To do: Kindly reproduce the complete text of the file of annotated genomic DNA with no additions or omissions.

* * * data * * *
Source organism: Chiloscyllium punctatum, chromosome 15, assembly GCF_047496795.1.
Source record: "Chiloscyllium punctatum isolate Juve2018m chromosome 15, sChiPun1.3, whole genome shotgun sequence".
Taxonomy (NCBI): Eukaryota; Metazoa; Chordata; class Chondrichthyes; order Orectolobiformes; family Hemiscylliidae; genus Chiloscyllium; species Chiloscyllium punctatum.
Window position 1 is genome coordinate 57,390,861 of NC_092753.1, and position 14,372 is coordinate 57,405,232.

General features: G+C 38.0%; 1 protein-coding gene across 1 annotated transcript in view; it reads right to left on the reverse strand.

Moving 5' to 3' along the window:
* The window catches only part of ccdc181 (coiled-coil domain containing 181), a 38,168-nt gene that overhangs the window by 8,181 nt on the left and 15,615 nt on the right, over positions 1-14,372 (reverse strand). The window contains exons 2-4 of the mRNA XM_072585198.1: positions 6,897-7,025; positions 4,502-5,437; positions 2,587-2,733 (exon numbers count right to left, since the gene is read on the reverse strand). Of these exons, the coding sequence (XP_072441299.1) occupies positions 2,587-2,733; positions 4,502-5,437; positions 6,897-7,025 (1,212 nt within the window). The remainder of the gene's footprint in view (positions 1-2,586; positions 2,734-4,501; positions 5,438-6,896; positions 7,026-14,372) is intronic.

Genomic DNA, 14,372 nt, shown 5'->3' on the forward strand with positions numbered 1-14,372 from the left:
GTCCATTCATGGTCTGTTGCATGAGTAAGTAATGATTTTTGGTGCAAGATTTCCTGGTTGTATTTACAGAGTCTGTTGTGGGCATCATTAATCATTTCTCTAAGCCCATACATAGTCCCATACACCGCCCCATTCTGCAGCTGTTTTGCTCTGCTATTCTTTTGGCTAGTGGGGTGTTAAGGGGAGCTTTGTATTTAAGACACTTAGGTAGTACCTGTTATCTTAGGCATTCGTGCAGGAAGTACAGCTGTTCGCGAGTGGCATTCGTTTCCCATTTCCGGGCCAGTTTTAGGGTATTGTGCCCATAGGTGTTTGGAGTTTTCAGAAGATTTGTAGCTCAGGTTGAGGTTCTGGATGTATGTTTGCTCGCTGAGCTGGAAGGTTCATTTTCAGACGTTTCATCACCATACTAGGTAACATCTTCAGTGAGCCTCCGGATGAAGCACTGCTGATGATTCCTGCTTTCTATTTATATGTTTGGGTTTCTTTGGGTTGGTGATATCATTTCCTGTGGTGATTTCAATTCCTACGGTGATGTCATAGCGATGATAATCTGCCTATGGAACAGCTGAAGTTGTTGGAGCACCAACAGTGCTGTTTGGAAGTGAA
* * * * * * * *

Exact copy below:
Source organism: Chiloscyllium punctatum, chromosome 15, assembly GCF_047496795.1.
Source record: "Chiloscyllium punctatum isolate Juve2018m chromosome 15, sChiPun1.3, whole genome shotgun sequence".
Taxonomy (NCBI): Eukaryota; Metazoa; Chordata; class Chondrichthyes; order Orectolobiformes; family Hemiscylliidae; genus Chiloscyllium; species Chiloscyllium punctatum.
Window position 1 is genome coordinate 57,390,861 of NC_092753.1, and position 14,372 is coordinate 57,405,232.

General features: G+C 38.0%; 1 protein-coding gene across 1 annotated transcript in view; it reads right to left on the reverse strand.

Moving 5' to 3' along the window:
* The window catches only part of ccdc181 (coiled-coil domain containing 181), a 38,168-nt gene that overhangs the window by 8,181 nt on the left and 15,615 nt on the right, over positions 1-14,372 (reverse strand). The window contains exons 2-4 of the mRNA XM_072585198.1: positions 6,897-7,025; positions 4,502-5,437; positions 2,587-2,733 (exon numbers count right to left, since the gene is read on the reverse strand). Of these exons, the coding sequence (XP_072441299.1) occupies positions 2,587-2,733; positions 4,502-5,437; positions 6,897-7,025 (1,212 nt within the window). The remainder of the gene's footprint in view (positions 1-2,586; positions 2,734-4,501; positions 5,438-6,896; positions 7,026-14,372) is intronic.

Genomic DNA, 14,372 nt, shown 5'->3' on the forward strand with positions numbered 1-14,372 from the left:
GTCCATTCATGGTCTGTTGCATGAGTAAGTAATGATTTTTGGTGCAAGATTTCCTGGTTGTATTTACAGAGTCTGTTGTGGGCATCATTAATCATTTCTCTAAGCCCATACATAGTCCCATACACCGCCCCATTCTGCAGCTGTTTTGCTCTGCTATTCTTTTGGCTAGTGGGGTGTTAAGGGGAGCTTTGTATTTAAGACACTTAGGTAGTACCTGTTATCTTAGGCATTCGTGCAGGAAGTACAGCTGTTCGCGAGTGGCATTCGTTTCCCATTTCCGGGCCAGTTTTAGGGTATTGTGCCCATAGGTGTTTGGAGTTTTCAGAAGATTTGTAGCTCAGGTTGAGGTTCTGGATGTATGTTTGCTCGCTGAGCTGGAAGGTTCATTTTCAGACGTTTCATCACCATACTAGGTAACATCTTCAGTGAGCCTCCGGATGAAGCACTGCTGATGATTCCTGCTTTCTATTTATATGTTTGGGTTTCTTTGGGTTGGTGATATCATTTCCTGTGGTGATTTCAATTCCTACGGTGATGTCATAGCGATGATAATCTGCCTATGGAACAGCTGAAGTTGTTGGAGCACCAACAGTGCTGTTTGGAAGTGAA